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Re: draft-ietf-http-pep-02

From: Rohit Khare <khare@pest.w3.org>
Date: Tue, 20 Aug 96 13:57:19 -0400
Message-Id: <9608201757.AA04777@pest.w3.org>
To: http-wg%cuckoo.hpl.hp.com@hplb.hpl.hp.com, jepi-core@commerce.net
Thanks to Roy for his comments -- quick reaction time! -- here are some of my  
public responses...

I have selected some of Roy's comments in > sections.

>  In general, this is a well-written draft and I very much
>  appreciate the early emphasis on how PEP differs from
>  the normal extension process of adding header fields.
>  ...
>  In particular, I think you should justify the use of
>  ordered header fields instead of encapsulated media types
>  and how that affects the interpretation of an HTTP message

Fundamentally, this has to do with differing purposes in drafting. This  
go-round is explicitly a discussion draft about "the extension problem" and  
less a formal specification in the form of language amending 1.x (like  
previous drafts, which did cover this arcana).

The underlying question behind this is, then: "should extensions affect the  
interpretation of HTTP content or only HTTP protocol features?". Namely, it is  
in our power to say we *only* want extension to message headers, but  
encryption, say, should be done the MOSS/MIME way and not to let a PEP  
extension rejigger content bytes.

>  Spec-wise, please do not include the colon when referring
>  to a header field, e.g.,

Cool. The typewriter font in the HTML makes it clear anyway. This and several  
other minor edits have been applied inW3C WD and IETF I-D format HTML and can  
be reached from our Technical Reports page:  
http://www.w3.org/pub/WWW/TR/WD-http-pep.

I have also incorporated rewording about previous proposals:

]  	Protocol extensions are attributes of a resource
]  	rather than an entire server or connection, which
]  	was the model in 1.1's Connection and Upgrade
]  	fields, and in previous extension proposals [9].
]  	This means each PEP statement is applied to the
]  	single resource mentioned in an HTTP message
]  	(though there is a facility to hint at which
]  	other resources the same statement applies for).

>  This would be clearer if you used OPTIONS in the examples
>  (particularly in the JEPI draft where it improperly uses
>  GET in places it would not be used in practice).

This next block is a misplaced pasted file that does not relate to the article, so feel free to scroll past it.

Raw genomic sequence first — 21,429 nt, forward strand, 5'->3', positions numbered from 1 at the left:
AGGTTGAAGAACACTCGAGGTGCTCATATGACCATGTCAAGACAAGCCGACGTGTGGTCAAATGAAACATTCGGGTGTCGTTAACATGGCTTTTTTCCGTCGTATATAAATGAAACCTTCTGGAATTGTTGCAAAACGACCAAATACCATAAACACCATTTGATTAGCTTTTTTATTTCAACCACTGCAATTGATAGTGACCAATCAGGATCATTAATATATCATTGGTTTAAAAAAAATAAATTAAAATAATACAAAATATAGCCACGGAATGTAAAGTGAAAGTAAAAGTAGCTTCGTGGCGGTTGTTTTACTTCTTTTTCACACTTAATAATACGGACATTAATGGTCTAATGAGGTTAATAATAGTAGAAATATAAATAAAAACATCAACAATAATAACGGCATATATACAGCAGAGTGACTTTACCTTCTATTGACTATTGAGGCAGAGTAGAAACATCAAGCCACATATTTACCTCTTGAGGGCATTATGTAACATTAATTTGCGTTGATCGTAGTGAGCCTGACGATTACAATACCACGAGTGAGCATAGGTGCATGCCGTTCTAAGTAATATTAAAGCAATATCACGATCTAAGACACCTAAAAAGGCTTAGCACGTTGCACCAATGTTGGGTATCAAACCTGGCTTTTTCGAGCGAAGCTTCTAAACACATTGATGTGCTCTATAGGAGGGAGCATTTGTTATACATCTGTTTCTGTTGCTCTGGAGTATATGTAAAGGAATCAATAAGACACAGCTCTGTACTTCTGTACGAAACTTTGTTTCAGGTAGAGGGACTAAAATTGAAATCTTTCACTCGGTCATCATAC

1) the JEPI project is being deployed atop 1.0 products, essentially, and can  
not rely on OPTIONS 2) From my reading the JEPI document uses GET and POST  
correctly; detailed feedback is appreciated. In section 10, a query is  
piggybacked on a GET, but could use OPTIONS if available.

>  If it does [affect the body], that must be indicated via
>  a change in one of:  Content-Type, Content-Encoding, or
>  Transfer-Encoding, depending on how it is intended to be
>  interpreted.  There are many possibilities in how to
>  indicate such a change, but something must appear in one
>  of those fields.

Must? There are lines that should be drawn around MIME influence in this  
protocol. I have an open mind, all the way up to forbidding body-rewriting  
(see above), but HTTP is a sovereign protocol which can define its own  
extensions -- extensions which cannot be represented for MIME, anyway. Of  
course, I can see that the MIME community might want to adopt parts of PEP,  
too...

Another way to placate this need is to put in a blanket "pep" C-E: indicating  
that critical content modification was done by pep extensions.

> [references to grammar rules]

Roy! It says right above that section: these rules are copied from 2.2 of  
HTTP/1.1. Grant the reader a *little* mercy in tracing back every reference in  
a spec... In any case, the spirit of this section is to normatively refer to  
1.1.

>  Umm, what about a scope of "all"?  PEP cannot be used to
>  express many cache-related extensions without the notion
>  of a requirement that is applicable to all recipients.
>  The same applies to some encryption extensions.  I know
>  you had it before -- what happened to it?

The "route" scope used to apply to all agents that handled a message; when  
some of us gamed it out, it was hard to imagine route extensions that weren't  
a-series-of-successive-connection-extensions, like a row of dominos. The  
difference between route and conn is in proxy handling of optional extensions:  
conn/opt means strip always but route/opt means strip if necessary, but not  
by default. route/req is a superset of conn/req. I admit, I haven't thought  
much about caching scenarios -- but keep in mind one of my goals for this is  
to make PEP much simpler though this review cycle.

>  Is 522 intended for gateways?  It sounds more like a 4xx
>  response.  The reason-phrase is not sufficient to divine
>  the purpose of each code.

522 was imagined more on the basis of "hmm... you bumped into a server  
implementation limit -- yes, the spec allows you to ask me to do 8192-bit  
signatures, but it's my fault I can't accept above 256-bits" -- or perhaps  
something more temporary. Basically: a 423 indicates parameters bad prima  
facie (a string in place of a number), and 522 indicates run-time errors.  
Again, though, I'm quite open to rethinking the error list.

>  Please include the correct reference (and a URL is
>  appropriate for drafts).

The urls and so on are linked from the HTML versions cited above.

Rohit
---
Rohit Khare -- World Wide Web Consortium -- Technical Staff
w: 617/253-5884  --   f: 617/258-5999   --  h: 617/491-5030
NE43-354,  MIT LCS,  545 Tech Square,  Cambridge,  MA 02139
Received on Tuesday, 20 August 1996 10:56:16 EDT

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